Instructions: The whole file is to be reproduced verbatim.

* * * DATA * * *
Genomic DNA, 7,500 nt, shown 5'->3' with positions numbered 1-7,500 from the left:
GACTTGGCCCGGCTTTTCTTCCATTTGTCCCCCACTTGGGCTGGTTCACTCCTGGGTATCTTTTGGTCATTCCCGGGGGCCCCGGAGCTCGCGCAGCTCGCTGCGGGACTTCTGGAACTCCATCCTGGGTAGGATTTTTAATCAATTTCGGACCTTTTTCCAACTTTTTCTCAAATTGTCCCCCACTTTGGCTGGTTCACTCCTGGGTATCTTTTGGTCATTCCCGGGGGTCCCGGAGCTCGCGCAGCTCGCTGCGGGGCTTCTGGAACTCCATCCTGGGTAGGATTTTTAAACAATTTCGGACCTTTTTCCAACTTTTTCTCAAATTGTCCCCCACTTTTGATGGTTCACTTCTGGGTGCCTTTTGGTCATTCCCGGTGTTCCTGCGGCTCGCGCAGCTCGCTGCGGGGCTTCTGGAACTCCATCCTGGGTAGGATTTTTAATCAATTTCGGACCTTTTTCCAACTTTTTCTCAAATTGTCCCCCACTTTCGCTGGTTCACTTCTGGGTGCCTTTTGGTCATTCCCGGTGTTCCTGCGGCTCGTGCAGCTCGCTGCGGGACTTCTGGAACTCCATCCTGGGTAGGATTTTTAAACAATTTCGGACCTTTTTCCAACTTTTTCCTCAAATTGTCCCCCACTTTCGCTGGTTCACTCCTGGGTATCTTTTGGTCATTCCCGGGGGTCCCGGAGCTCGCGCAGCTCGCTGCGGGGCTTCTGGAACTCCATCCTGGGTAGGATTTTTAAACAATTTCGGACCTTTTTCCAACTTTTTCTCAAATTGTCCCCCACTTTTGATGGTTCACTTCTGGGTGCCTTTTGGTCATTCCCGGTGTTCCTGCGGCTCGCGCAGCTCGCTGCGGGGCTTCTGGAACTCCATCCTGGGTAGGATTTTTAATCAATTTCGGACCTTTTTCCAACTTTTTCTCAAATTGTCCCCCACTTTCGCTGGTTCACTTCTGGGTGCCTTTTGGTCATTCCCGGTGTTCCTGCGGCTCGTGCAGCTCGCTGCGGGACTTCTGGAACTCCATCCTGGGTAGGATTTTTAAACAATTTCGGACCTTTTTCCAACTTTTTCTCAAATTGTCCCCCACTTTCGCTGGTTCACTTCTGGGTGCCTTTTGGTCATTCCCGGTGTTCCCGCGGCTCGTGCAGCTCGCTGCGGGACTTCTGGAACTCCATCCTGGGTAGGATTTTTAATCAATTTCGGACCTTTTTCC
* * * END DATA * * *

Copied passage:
Genomic DNA, 7,500 nt, shown 5'->3' with positions numbered 1-7,500 from the left:
GACTTGGCCCGGCTTTTCTTCCATTTGTCCCCCACTTGGGCTGGTTCACTCCTGGGTATCTTTTGGTCATTCCCGGGGGCCCCGGAGCTCGCGCAGCTCGCTGCGGGACTTCTGGAACTCCATCCTGGGTAGGATTTTTAATCAATTTCGGACCTTTTTCCAACTTTTTCTCAAATTGTCCCCCACTTTGGCTGGTTCACTCCTGGGTATCTTTTGGTCATTCCCGGGGGTCCCGGAGCTCGCGCAGCTCGCTGCGGGGCTTCTGGAACTCCATCCTGGGTAGGATTTTTAAACAATTTCGGACCTTTTTCCAACTTTTTCTCAAATTGTCCCCCACTTTTGATGGTTCACTTCTGGGTGCCTTTTGGTCATTCCCGGTGTTCCTGCGGCTCGCGCAGCTCGCTGCGGGGCTTCTGGAACTCCATCCTGGGTAGGATTTTTAATCAATTTCGGACCTTTTTCCAACTTTTTCTCAAATTGTCCCCCACTTTCGCTGGTTCACTTCTGGGTGCCTTTTGGTCATTCCCGGTGTTCCTGCGGCTCGTGCAGCTCGCTGCGGGACTTCTGGAACTCCATCCTGGGTAGGATTTTTAAACAATTTCGGACCTTTTTCCAACTTTTTCCTCAAATTGTCCCCCACTTTCGCTGGTTCACTCCTGGGTATCTTTTGGTCATTCCCGGGGGTCCCGGAGCTCGCGCAGCTCGCTGCGGGGCTTCTGGAACTCCATCCTGGGTAGGATTTTTAAACAATTTCGGACCTTTTTCCAACTTTTTCTCAAATTGTCCCCCACTTTTGATGGTTCACTTCTGGGTGCCTTTTGGTCATTCCCGGTGTTCCTGCGGCTCGCGCAGCTCGCTGCGGGGCTTCTGGAACTCCATCCTGGGTAGGATTTTTAATCAATTTCGGACCTTTTTCCAACTTTTTCTCAAATTGTCCCCCACTTTCGCTGGTTCACTTCTGGGTGCCTTTTGGTCATTCCCGGTGTTCCTGCGGCTCGTGCAGCTCGCTGCGGGACTTCTGGAACTCCATCCTGGGTAGGATTTTTAAACAATTTCGGACCTTTTTCCAACTTTTTCTCAAATTGTCCCCCACTTTCGCTGGTTCACTTCTGGGTGCCTTTTGGTCATTCCCGGTGTTCCCGCGGCTCGTGCAGCTCGCTGCGGGACTTCTGGAACTCCATCCTGGGTAGGATTTTTAATCAATTTCGGACCTTTTTCC